You argue that superhero comics produce political understanding of the law but also of political founding, origin, and identification, correct? Can you give a quick example of this?

Sure. Take Spider-Man, almost universally recognizable. Within the history of superhero comics production in the United States, Spider-Man is most typically understood as a new kind of superhero, one that differed in origin and narrative substance pretty dramatically from popular characters of the previous era. Rather than simply arriving to Earth as an alien capable of overpowering any form of perceived injustice, or rather than being gifted an ancient magic word that can transform whoever says it with the powers of mythic gods, this new kind of superhero was almost accidental, stumbling into power instead of being born into it or seeking it out. And more often than not, the new superhero had very human problems. Instead of figuring out who can punch the hardest, the new superhero was trying to figure out how to make friends, keep a steady job, and pay the bills. This is exemplified perfectly in Peter Parker, Spider-Man’s alter ego and secret identity. He’s gawky, bookish, unattractive—what co-creator Stan Lee might describe as a quintessentially nebbish-y teenager, stuck with all the problems that might land in a nebbish-y teenager’s lap. In my work I write about how Parker/Spider-Man negotiates public and private identities using technology—namely his trusty “Spider-Camera.” By taking pictures of himself fighting bad guys and selling them to local newspapers and magazines, Parker/Spider-Man presents us with an interesting puzzle of telling one’s own story and navigating complex, inherently contradictory public interpretations of that story. To me, that conflict of identity is remarkably similar to the ways that we understand political foundings: complex stories about who a polity is and where they come from. Historically speaking, it’s the case that no matter how hard anyone tries, stories about foundings always seem to linger outside of total control. There’s always an element of doubt, of counter-narratives and alternative historical framing that undermines dominant political origin stories. That’s why struggling to define the terms of founding, of a stable origin story and identity, is an entirely political struggle. It’s all about power and the struggle for control. In the earliest Spider-Man comic books, this struggle plays out constantly as the story develops. Parker/Spider-Man seems split between two battling impulses—the public hero persona, and the private teenager trying to get by in the wake of tragedy. And this split is constantly emphasized in Steve Ditko’s art, often showing half of Parker/Spider-Man’s face masked, and half in a look of shock or anxiety. I argue that this tension in Spider-Man comics around identities—public and private, heroic and common—animates the public attraction felt toward the character in the 1960s and 70s, and teaches us a lot about what kinds of identities a polity desires. Spider-Man was hugely popular in the comics, and remains so through film and television cartoons today. Understanding how these visual narratives work is absolutely key to understanding what a polity wants, and how it uses pop culture to help get it.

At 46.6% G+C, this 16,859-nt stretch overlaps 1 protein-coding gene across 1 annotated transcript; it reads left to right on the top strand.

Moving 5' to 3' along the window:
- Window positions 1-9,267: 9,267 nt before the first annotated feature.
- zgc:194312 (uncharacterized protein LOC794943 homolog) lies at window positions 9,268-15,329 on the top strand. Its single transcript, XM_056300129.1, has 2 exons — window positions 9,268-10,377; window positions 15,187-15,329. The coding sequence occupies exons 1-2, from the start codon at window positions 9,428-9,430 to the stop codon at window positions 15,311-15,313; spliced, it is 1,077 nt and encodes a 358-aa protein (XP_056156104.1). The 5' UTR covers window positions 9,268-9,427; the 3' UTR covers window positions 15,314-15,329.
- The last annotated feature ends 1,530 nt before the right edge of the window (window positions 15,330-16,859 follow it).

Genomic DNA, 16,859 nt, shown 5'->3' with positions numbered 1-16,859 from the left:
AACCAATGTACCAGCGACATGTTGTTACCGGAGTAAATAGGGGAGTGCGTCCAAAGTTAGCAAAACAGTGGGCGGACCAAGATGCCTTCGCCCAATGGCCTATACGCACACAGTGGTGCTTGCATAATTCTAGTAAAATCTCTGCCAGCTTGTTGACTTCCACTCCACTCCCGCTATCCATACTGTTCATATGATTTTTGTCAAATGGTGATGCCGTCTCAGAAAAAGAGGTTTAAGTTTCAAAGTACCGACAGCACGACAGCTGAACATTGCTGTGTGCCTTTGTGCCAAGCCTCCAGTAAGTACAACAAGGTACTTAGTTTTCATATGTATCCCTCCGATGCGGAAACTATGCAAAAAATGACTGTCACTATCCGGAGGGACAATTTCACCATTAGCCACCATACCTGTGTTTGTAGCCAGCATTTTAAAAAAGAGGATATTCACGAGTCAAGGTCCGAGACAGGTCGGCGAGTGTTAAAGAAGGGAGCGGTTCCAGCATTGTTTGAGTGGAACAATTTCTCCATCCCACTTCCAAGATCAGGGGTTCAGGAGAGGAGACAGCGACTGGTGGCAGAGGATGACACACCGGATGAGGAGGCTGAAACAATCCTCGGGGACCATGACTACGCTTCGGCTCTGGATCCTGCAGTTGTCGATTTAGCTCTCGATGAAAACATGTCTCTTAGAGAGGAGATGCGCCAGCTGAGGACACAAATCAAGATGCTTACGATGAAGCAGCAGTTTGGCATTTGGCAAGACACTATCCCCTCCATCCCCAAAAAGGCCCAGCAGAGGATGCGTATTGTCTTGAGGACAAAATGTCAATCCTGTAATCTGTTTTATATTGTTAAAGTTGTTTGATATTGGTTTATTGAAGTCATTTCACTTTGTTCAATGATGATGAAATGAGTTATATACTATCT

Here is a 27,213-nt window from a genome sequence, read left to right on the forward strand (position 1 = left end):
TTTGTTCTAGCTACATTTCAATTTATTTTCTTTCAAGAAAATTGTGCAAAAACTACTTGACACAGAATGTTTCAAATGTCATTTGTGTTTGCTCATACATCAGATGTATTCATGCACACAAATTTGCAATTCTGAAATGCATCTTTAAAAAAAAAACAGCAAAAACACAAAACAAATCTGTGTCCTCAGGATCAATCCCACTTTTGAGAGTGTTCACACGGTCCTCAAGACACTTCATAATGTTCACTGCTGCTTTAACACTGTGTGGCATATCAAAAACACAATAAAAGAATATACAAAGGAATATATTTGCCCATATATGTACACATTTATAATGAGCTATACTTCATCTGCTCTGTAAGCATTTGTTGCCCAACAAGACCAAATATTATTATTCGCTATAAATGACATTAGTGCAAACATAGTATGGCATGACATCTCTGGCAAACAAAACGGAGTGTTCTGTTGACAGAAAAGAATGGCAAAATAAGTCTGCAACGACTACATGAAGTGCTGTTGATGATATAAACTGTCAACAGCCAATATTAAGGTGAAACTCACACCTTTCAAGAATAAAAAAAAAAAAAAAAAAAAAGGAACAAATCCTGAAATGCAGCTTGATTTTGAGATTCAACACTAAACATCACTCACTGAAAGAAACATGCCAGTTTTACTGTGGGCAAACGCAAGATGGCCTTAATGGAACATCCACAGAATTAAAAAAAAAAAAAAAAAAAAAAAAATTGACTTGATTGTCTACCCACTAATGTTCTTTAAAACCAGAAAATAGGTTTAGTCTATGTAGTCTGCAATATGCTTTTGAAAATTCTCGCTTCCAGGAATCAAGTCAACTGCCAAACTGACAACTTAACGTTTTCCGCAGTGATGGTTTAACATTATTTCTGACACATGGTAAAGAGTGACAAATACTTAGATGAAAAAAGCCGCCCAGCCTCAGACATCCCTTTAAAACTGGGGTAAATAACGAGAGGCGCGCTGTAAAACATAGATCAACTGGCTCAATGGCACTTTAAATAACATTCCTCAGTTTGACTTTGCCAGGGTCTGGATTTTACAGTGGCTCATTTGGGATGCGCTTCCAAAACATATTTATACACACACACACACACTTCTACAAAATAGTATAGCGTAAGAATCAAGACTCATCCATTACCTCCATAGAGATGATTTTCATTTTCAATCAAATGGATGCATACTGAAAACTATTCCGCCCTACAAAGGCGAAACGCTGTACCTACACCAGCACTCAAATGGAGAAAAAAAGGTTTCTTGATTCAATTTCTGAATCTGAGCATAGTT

Favorite superhero and why (we have to ask!)?

Anything written by Kelly Sue DeConnick, G. Willow Wilson, Gail Simone, Noelle Stevenson, or Kate Leth.

They make Wednesdays better.


When asked what the biggest highlight of graduate school was, Dr. Plencner referenced this moment, “Listening to Professor Gerry Berk, as my name was called during graduation, read the most amazing kind words written by my dissertation advisor, Professor Joe Lowndes. Hearing that said in front of friends and family—and on such a beautiful Oregon summer day—was really special to me. Something I’ll always remember.”


Doctor Plencner receives his hood from his dissertation adviser, Joseph Lowndes.
Josh doesn’t have one “most influential experience” that directed his education. Instead, Josh says, “I don’t have the kind of mind that is able to focus on big events as life changing or singularly influential. I’m just happy to have found support for my idiosyncrasies and meanderings throughout my education. Every teacher, advisor, colleague, and student I come into contact with changes me, even if ever so slightly, and I’m grateful to be more of a collection of others than anything else.”

Josh and his advisor, Joe Lowndes, are all smiles after the ceremony.

Josh and Joe are all smiles after the ceremony.


When asked what he will miss about graduate school in Oregon, Josh replied, “The way the world ends under an inch of April snow.” Well said, Dr. Plencner.


As an undergraduate, Joshua attended the University of North Dakota (where they take ice hockey as seriously as we take track and football). The advice he would give his undergraduate self is, “Don’t sweat that F in calculus. You deserved it, but things will turn out fine.”

After graduation, Josh moved north to Portland and he’s pretty excited to be in a “phenomenal comics city” where he is continuing to write and publish. Dr. Plencner will be on the job market this fall looking for academic work, though right now he is happy to call Portland home along with “so many talented writers and artist” and feels really lucky to be able to take advantage of the different resources Portland has to offer…

Congratulations, Dr. Plencner!